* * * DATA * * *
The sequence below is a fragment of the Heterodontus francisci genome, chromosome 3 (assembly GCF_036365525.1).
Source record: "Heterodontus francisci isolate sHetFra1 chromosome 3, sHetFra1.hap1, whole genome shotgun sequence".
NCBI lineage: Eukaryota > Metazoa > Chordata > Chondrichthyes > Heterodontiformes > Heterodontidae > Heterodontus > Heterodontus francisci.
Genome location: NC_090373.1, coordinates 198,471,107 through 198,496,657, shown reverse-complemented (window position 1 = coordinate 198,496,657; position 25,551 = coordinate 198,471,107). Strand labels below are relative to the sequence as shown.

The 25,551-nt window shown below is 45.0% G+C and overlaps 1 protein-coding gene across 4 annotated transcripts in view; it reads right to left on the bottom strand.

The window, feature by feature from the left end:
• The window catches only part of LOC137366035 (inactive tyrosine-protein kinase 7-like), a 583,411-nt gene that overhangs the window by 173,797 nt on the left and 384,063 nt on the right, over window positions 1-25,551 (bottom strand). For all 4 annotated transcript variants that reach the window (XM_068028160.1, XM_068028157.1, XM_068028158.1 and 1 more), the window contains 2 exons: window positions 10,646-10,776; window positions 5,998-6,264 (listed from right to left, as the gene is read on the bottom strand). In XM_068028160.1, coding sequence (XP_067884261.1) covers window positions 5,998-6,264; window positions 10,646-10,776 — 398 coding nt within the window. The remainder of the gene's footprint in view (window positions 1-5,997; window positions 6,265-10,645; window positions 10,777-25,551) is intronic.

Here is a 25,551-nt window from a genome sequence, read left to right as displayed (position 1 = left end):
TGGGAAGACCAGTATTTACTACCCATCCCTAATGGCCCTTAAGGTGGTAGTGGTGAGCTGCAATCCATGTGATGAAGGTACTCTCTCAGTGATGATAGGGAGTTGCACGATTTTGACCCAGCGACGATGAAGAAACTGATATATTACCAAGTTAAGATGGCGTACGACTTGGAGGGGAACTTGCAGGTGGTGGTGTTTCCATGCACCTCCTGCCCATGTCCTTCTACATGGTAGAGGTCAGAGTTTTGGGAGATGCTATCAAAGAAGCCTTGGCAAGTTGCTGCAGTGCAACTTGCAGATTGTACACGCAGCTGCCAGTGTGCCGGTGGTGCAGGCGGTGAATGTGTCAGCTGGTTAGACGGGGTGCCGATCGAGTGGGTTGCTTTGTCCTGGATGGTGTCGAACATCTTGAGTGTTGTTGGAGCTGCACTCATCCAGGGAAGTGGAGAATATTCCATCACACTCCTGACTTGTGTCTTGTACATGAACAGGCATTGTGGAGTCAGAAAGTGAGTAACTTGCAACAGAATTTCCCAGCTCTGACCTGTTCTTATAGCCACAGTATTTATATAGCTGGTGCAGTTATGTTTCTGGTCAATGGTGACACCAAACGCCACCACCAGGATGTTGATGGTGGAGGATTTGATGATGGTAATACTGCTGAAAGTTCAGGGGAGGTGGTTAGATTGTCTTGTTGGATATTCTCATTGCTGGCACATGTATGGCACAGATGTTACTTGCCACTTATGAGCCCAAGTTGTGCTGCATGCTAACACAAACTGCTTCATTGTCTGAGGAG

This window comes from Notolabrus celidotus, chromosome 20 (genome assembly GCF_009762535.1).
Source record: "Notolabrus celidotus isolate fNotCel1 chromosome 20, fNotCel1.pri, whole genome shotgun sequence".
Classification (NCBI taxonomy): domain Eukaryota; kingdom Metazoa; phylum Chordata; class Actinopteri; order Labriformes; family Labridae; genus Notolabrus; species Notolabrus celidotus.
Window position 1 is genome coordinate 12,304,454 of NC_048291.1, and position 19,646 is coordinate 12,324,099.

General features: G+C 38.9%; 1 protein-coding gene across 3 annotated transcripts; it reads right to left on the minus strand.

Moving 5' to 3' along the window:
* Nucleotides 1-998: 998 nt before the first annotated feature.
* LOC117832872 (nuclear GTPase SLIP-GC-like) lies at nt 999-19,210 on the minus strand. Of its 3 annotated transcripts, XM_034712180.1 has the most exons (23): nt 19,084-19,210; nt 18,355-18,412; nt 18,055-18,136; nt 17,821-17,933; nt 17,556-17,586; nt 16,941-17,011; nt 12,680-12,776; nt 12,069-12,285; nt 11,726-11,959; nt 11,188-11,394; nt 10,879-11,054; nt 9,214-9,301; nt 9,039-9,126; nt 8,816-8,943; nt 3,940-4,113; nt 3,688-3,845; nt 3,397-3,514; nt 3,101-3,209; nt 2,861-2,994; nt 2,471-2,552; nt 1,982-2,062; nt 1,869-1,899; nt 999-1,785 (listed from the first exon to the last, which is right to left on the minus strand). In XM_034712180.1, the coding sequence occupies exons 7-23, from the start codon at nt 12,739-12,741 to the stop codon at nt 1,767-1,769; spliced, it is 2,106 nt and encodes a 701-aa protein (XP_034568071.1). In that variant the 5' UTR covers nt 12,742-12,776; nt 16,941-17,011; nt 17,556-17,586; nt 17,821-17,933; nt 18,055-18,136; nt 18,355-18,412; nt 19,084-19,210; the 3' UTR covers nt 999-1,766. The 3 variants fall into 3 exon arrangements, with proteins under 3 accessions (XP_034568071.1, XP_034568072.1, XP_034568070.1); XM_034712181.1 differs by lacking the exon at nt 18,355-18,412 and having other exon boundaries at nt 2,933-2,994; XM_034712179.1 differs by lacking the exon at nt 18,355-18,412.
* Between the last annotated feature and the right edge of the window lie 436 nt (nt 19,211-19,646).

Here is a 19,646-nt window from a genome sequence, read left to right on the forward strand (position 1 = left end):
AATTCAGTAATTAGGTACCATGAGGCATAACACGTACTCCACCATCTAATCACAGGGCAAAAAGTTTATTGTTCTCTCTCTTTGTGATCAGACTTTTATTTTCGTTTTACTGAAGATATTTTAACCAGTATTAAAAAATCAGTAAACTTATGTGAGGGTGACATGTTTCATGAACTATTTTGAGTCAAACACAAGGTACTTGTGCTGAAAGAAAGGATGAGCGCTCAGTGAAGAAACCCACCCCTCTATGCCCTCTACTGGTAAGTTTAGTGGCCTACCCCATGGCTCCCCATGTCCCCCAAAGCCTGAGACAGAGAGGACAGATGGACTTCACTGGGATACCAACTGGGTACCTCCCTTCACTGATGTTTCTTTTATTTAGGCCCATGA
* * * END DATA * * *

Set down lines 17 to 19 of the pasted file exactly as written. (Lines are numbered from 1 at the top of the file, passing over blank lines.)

* LOC117832872 (nuclear GTPase SLIP-GC-like) lies at nt 999-19,210 on the minus strand. Of its 3 annotated transcripts, XM_034712180.1 has the most exons (23): nt 19,084-19,210; nt 18,355-18,412; nt 18,055-18,136; nt 17,821-17,933; nt 17,556-17,586; nt 16,941-17,011; nt 12,680-12,776; nt 12,069-12,285; nt 11,726-11,959; nt 11,188-11,394; nt 10,879-11,054; nt 9,214-9,301; nt 9,039-9,126; nt 8,816-8,943; nt 3,940-4,113; nt 3,688-3,845; nt 3,397-3,514; nt 3,101-3,209; nt 2,861-2,994; nt 2,471-2,552; nt 1,982-2,062; nt 1,869-1,899; nt 999-1,785 (listed from the first exon to the last, which is right to left on the minus strand). In XM_034712180.1, the coding sequence occupies exons 7-23, from the start codon at nt 12,739-12,741 to the stop codon at nt 1,767-1,769; spliced, it is 2,106 nt and encodes a 701-aa protein (XP_034568071.1). In that variant the 5' UTR covers nt 12,742-12,776; nt 16,941-17,011; nt 17,556-17,586; nt 17,821-17,933; nt 18,055-18,136; nt 18,355-18,412; nt 19,084-19,210; the 3' UTR covers nt 999-1,766. The 3 variants fall into 3 exon arrangements, with proteins under 3 accessions (XP_034568071.1, XP_034568072.1, XP_034568070.1); XM_034712181.1 differs by lacking the exon at nt 18,355-18,412 and having other exon boundaries at nt 2,933-2,994; XM_034712179.1 differs by lacking the exon at nt 18,355-18,412.
* Between the last annotated feature and the right edge of the window lie 436 nt (nt 19,211-19,646).

Here is a 19,646-nt window from a genome sequence, read left to right on the forward strand (position 1 = left end):